By Bibhu Pattnaik

Top executives from major U.S. chip companies have advised Biden officials to carefully assess the consequences of export restrictions to China and suggested pausing before implementing any new measures.


During meetings in Washington last week, Intel Corporation’s (NASDAQ: INTC) Pat Gelsinger, NVIDIA Corp.’s (NASDAQ: NVDA) Jensen Huang and Qualcomm Inc.’s (NASDAQ: QCOM) Cristiano Amon said that export controls risk harming U.S. leadership in the industry, Bloomberg reported.

The chip industry is grappling with escalating tensions between China and the U.S., leading companies to limit shipments to China due to national security concerns cited by Washington. 

The Biden administration is actively exploring avenues to strengthen existing restrictions, including targeting chips produced by Nvidia specifically for the Chinese market. JAKUB PORZYCKI/GETTY IMAGES  

According to the report, at least one executive opposed the existing rules prohibiting the export of artificial intelligence hardware to China, stating that the policy has not slowed down China’s AI development as intended.

Executives of the chip companies mentioned that, while Chinese customers have been forced to buy more chips to do the work of banned products, it hasn’t slowed the Chinese down considerably, Bloomberg noted. The executives argued that the availability and quality of software these customers are using more than compensate for any hardware restrictions.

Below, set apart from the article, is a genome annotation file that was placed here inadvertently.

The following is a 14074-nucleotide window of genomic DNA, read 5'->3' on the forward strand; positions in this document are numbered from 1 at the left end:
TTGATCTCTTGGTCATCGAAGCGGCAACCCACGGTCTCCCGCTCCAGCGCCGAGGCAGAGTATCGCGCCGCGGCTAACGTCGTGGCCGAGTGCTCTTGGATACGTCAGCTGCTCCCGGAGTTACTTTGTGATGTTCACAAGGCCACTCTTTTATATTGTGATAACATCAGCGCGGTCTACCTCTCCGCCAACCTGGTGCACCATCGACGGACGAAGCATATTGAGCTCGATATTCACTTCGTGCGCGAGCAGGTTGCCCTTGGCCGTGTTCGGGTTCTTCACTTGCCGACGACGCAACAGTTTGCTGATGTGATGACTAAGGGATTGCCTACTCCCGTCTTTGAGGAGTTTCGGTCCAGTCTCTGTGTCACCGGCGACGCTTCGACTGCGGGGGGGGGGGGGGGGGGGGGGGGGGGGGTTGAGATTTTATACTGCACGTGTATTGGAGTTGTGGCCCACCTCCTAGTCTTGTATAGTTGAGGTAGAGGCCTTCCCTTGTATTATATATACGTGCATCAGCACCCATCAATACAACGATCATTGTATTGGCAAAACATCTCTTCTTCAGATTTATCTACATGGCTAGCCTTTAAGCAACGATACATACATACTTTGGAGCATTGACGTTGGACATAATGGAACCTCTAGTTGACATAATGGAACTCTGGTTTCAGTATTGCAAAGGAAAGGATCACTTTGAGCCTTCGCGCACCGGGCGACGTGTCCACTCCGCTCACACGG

The Biden administration is actively exploring avenues to strengthen existing restrictions, including targeting chips produced by Nvidia specifically for the Chinese market, according to the outlet.

In addition to the U.S.-imposed restrictions, American chipmakers like Micron Technology Inc. (NASDAQ: MU) have  encountered challenges from Beijing, impacting their business operations in China.

According to the report, U.S. National Security Adviser Jake Sullivan said that he agreed with the executives that the administration’s approach needed to be a “small yard, high fence” — in other words, adequate but limited. He defended the administration’s actions to date as just that, saying the measures were targeted and had virtually no impact on U.S.-China trade for most chips, Bloomberg reported. 

“The vast majority of sales of chips designed by the United States to China has continued unabated,” he said at the Aspen Security Forum. “It continues to this day.”

“We are going to continue to look at very targeted, very specific restrictions on technology with national security and military applications and make judgments rigorously, carefully, methodically — and, yes, in deep consultation with our private sector,” he added.

Produced in association with Benzinga

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